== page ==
Voices

Bridging cultures with art

Kenyan batik artist Nicholas Sironka paints a scene of two Maasai dancing called “A Warrior’s Song.” Sironka also lectures others on his Maasai culture and has a dance troupe that he takes to schools and events in the U.S. He is here selling his art and doing batik workshops.  (Colin Mulvany)
Kenyan batik artist Nicholas Sironka paints a scene of two Maasai dancing called “A Warrior’s Song.” Sironka also lectures others on his Maasai culture and has a dance troupe that he takes to schools and events in the U.S. He is here selling his art and doing batik workshops. (Colin Mulvany)

What do Americans know about Africa? Visions on television show that it’s hot and dusty, that wild animals roam free, that men and women run barefoot, carrying water on their heads or spears in their hands. Draped in brightly colored fabric, they dance and do strange things.

They are nothing like “us.” Artist Nicholas Sironka disagrees, “we are all human beings.”

We often fear what we do not understand and it is Sironka’s goal to share, and therefore teach, his culture through art and dance.

Sironka is a Kenyan and a Maasai, people known as livestock herders residing mostly in southern Kenya and northern Tanzania. They speak Maa and their core beliefs include respect for others and the existence of God, referred to as Enkai. Like all people, they do some ritualistic things marking transitions or rites of passage, things that Sironka says are worth protecting and passing on to future generations.

Sironka believes in patience and tolerance. “We must all strive to accept one another for our diversity, and this should never be a reason for conflict,” he said.

He brings diversity, via his culture, to America, illustrated in colorful fabric dyes applied to heavy cotton fabric. The painstaking process is called batik and includes the use of hot wax.

He began the art of batik after walking past a shop in Nairobi and seeing art that incorrectly portrayed his people. He wanted to change that by creating art that authentically exemplified the stories of the Maasai people. Batik is a unique medium usually associated with ethnic artists, and Sironka thought it would be a good fit. He taught himself and worked on it for years, perfecting the techniques.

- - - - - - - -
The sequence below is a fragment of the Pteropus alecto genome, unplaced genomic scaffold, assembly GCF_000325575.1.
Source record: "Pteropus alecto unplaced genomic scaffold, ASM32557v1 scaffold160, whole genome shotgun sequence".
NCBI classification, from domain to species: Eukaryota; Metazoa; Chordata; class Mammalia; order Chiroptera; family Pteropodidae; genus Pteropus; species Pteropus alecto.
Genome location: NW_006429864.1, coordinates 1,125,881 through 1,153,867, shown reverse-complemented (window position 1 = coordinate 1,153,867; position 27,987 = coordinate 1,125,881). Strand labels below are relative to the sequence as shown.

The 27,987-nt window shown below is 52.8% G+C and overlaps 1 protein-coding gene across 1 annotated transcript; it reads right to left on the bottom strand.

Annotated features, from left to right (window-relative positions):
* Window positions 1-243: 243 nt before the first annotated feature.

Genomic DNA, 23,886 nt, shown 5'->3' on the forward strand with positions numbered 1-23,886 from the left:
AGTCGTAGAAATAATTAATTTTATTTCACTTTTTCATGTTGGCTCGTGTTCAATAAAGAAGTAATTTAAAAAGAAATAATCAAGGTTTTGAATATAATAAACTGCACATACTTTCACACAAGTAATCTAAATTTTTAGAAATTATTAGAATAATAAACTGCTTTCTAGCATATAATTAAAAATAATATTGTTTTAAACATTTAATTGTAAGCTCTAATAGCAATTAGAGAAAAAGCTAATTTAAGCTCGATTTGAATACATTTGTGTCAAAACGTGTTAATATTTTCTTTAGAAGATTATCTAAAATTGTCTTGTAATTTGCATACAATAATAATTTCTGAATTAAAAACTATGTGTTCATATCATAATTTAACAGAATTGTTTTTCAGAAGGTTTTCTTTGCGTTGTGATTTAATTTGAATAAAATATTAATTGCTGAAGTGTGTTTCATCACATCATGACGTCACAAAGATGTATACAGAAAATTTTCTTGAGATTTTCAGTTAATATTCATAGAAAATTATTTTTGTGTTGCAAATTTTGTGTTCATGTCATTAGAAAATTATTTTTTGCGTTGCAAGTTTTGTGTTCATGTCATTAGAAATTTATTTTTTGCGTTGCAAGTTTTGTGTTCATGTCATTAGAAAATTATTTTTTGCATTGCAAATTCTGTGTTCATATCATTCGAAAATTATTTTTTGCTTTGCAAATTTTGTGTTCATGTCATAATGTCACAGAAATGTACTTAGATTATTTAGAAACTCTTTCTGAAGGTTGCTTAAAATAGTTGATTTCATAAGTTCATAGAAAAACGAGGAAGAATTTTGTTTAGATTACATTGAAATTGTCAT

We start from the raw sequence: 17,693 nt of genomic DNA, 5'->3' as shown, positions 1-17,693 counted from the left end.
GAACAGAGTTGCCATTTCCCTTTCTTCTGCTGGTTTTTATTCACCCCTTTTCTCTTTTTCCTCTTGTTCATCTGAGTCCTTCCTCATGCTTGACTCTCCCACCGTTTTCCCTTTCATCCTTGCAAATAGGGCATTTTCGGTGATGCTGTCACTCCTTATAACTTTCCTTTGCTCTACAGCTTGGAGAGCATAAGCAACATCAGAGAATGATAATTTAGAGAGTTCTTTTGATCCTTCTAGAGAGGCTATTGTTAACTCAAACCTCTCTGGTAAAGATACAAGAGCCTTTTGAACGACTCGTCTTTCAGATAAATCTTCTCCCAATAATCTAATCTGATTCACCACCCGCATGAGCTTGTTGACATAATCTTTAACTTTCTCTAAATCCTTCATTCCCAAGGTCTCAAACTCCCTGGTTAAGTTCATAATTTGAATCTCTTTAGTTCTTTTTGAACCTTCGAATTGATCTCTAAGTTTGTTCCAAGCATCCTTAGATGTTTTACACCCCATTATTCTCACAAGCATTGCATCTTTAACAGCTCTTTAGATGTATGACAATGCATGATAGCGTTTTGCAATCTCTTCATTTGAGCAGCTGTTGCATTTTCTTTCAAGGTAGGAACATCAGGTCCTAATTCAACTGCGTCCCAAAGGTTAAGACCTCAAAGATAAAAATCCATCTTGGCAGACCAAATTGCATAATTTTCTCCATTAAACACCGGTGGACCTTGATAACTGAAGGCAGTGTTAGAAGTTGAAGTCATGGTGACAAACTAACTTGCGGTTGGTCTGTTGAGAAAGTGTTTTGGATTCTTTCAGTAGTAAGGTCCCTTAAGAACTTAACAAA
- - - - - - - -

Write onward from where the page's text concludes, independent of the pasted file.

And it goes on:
His pieces show women with their children, men swapping stories, warriors, dancers, hunters, gatherers and indigenous animals in the foreground of his land where the sun always seems to burn brightly. With each piece, he writes a narrative to further aid a viewer’s understanding of the stories being told in dyes.

Sironka found his way to Spokane after housing a Whitworth University student who visited his country to study. In 1999, he was invited to her wedding and he attended with his art in tow. In 2000, he received a Fulbright award and traveled back to the Spokane area with his wife. They stayed for about a year and he served as a scholar in residence, teaching batik and his culture to students at Whitworth as well as other colleges and schools in other areas.

He has since been back to America a dozen times with his art. He has also brought others to help in cultural awareness through dance. Called the Friends of Sironka Dance Troupe, they have entertained thousands of Americans. Currently he is in Spokane, sharing his art with others and auditioning for local movie projects. He is also working on a children’s book. His wife joins him at events and sells her beaded jewelry.

Sironka is a storyteller in many mediums motivated to build bridges between cultures and to send money home to his people. “The time to take part in what makes the world a better place for all is now,” he said.

The Verve is a weekly feature celebrating the arts. If you know an artist, dancer, actor, musician, photographer, band or singer, contact correspondent Jennifer LaRue by e-mail jlarue99@hotmail.com


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